Bibliovore
01-23-2004, 06:05 AM
What pisses me off the most is that faced with the choice of deprting him to Canada or Syria, they chose Syria because they knew that he would be tortured for the imformation they wanted.

Lawyers in his lawsuit said that "Federal officials removed Mr. Arar to Syria under the program precisely because Syria could use methods of interrogation to obtain information from Mr. Arar that would not be legally or morally acceptable in this country or other democracies."

This guy was a Canadian citizen, and he wasn't even charged with anything!

Ugly, ugly, ugly. I just hope he sues their asses off for the ten months of torture he suffered

mangeorge
01-24-2004, 10:43 PM
From the Patriot Act (http://www.epic.org/privacy/terrorism/hr3162.html);

AN ACT

To deter and punish terrorist acts in the United States and around the world, to enhance law enforcement investigatory tools, and for other purposes. Be it enacted by the Senate and House of Representatives of the United States of America in Congress assembled, Etc, etc, etc.
(bolding mine)
Doesn't the bolded phrase in the quote pretty much say that they can do whatever they want to do?
Peace,
mangeorge

Eva Luna
01-24-2004, 11:05 PM
It really is a small world. Which is reason enough for agencies to do their damnest to avoid wrecking lives by latching onto false positives when it comes to suspect connections.

Abso-friggin-lutely. Not to mention that the U.S. is a signatory to the U.N. Convention Against Torture, under which we are supposed not to send even convicted felons back to a country in which they may be tortured. Even under expedited removal, under which people who have not officially passed through immigration inspection and formally admitted to the U.S. can be sent back to where they came from without a formal hearing before a judge, the immigration inspector is supposed to ask the potential deportee whether there is any reason he/she fears being sent back. If the potential deportee says yes, there is supposed to be a formal interview to elicit further detail, called a "credible fear interview." Decisions to send someone back are also supposed to be reviewed by a supervisor, I believe.

Given that Arar wasn't convicted of anything, he shouldn't have been sent anywhere, let alone to Syria, at least not on the basis that the Feds are alleging. Normally the only reason a person would be subjected to expedited removal is if there was evidence that he had committed fraud, such as lying about the purpose of the visit. But given that he was just changing planes, I can't even conceive of how he ended up being deported; he wouldn't have had any reason to pass through immigration if he was just waiting for a connecting flight.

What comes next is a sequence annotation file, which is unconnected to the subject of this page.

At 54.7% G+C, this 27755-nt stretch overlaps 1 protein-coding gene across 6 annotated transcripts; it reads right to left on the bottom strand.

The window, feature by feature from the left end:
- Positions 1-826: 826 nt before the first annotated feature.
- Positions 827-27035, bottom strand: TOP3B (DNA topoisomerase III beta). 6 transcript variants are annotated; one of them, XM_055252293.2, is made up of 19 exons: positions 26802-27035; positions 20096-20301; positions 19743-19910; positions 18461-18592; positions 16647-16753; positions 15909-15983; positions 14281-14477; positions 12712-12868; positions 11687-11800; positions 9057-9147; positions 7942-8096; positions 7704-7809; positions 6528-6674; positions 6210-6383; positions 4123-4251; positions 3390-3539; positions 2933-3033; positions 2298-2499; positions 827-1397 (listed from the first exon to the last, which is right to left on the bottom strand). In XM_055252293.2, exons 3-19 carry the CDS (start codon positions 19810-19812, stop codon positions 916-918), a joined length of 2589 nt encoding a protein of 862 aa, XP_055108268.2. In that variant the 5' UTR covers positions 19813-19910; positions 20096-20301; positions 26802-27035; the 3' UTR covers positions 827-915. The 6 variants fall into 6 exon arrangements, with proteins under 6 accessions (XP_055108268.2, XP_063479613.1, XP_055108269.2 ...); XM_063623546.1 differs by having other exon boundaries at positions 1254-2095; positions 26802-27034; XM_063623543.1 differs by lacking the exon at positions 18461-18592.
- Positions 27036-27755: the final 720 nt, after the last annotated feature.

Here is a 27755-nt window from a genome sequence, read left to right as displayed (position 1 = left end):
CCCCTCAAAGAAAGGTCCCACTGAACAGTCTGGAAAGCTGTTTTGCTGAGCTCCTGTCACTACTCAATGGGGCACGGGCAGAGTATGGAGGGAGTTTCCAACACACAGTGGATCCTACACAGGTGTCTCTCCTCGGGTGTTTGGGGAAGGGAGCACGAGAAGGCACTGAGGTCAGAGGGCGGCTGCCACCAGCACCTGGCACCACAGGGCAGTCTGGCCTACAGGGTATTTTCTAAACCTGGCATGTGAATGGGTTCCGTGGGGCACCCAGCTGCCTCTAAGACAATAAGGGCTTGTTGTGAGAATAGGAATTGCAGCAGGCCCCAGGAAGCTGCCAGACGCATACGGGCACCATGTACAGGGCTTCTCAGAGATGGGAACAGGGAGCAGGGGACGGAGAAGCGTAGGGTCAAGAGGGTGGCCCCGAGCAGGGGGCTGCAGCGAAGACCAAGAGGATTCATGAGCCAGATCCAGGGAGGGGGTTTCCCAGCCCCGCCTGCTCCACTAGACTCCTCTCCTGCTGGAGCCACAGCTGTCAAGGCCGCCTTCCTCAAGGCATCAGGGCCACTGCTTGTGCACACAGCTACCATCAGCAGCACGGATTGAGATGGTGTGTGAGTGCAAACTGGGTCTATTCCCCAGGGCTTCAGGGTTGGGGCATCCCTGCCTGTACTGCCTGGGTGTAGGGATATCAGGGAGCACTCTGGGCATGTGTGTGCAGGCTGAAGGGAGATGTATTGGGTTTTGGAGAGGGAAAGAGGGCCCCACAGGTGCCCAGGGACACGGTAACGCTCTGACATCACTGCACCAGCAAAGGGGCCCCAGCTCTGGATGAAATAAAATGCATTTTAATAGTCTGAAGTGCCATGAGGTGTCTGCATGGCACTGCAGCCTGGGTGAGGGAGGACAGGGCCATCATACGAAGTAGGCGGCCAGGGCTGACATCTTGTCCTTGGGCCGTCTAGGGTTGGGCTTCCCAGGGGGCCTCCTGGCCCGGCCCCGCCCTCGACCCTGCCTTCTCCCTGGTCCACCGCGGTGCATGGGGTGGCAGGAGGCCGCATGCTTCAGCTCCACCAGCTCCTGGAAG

The whole thing makes no sense, and I for one would love to see the court transcripts.

hansel
01-24-2004, 11:16 PM
he was in the US illegallyAs a Canadian citizen, he can legally be in the U.S. without any visa; effectively, if he wasn't denied entry, then he was legally admitted as a tourist.

xayoz306
01-25-2004, 05:29 AM
From what I have seen and read, Arar was deported to Syria. The Canadian government had brought it up to the United States before he was released, on a couple of occasions. I remember reading about it in the National Post.

Personally, I think that a person should be deported back to the country of his citizenship. By sending him to Syria, the US was essentially skirting around diplomatic convention. It was an attempt to make a person whom they suspected of being a potential terrorist on the sole basis of his nation of birth a villain. IMO, this is a bang on case of the United STates using racial profiling. In addition, they also essentially said to the rest of the world, "We don't care who you are, or where you come from, we will treat you like we please."

ralph124c
01-25-2004, 06:21 AM
I only saw the last few minutes of the piece..so I don't knowmost of the details. However, two things are possible:
(1): Arar was a vitim of mista ken identity, The FBI may have confused him with a known Al-Queda operative. However, the FBI must have contacted the Canadian authorities (the RCMP?); they must have also been mistaken. Since nobody in Chretien'sgovernment will talk about it (including Chretien) the mistaken identity is probably likely.
(2) Arar was actually an intelligence agent, or a double agent. If he were an Al-Quedah operative, the FBI probably wouldhave kept him. The Syrian intelligent agency claims not to have mistreated arar,and he claims the opposite-so it is impossible to confirm this theory.
What isinteresteing:this month a Saudi nationalwas arrested upon his arrivalinthe US (he was found to be carrying 5 small firecrackers in his luggage). He was arrested and charged, then released on $50,000 bail (he's now back in SA). I expect to see another "60 Minutes" piece bashing the racist American TSA..but this guy could well have been an Al-Quedah test case (seeing if small amounts of explosives could be sneaked past airport inspections).
Anyway, if Arar is innocent, I'm sorry for what happened tohim. However, I think there is a lot more to this story.

Avenger
01-25-2004, 06:31 AM
You missed:

(3) The US immigration authorities, presumably at the behest of the US Governement, are using racist and illegal methods with no regard for international conventions or basic human rights and are condoning and implicitly encouraging the use of torture by foreign governments.

And I'm not sure what you mean by "if Arar is innocent". He's not been proved guilty, no evidence to even charge him with anything, so the presumption is that he is innocent.

hansel
01-25-2004, 08:49 AM
For what it's worth, here's a copy (http://www.kuro5hin.org/story/2003/11/5/94852/0804) of Arar's statement to the media on Nov. 4th. It's pretty comprehensive, from his perspective. There's also a much more detailed discussion of the whole case.

hansel
01-25-2004, 08:53 AM
And Here's (http://en.wikipedia.org/wiki/Maher_Arar) the Wikipedia (http://en.wikipedia.org/) page on Arar, which is more neutral and contains links to more supporting material.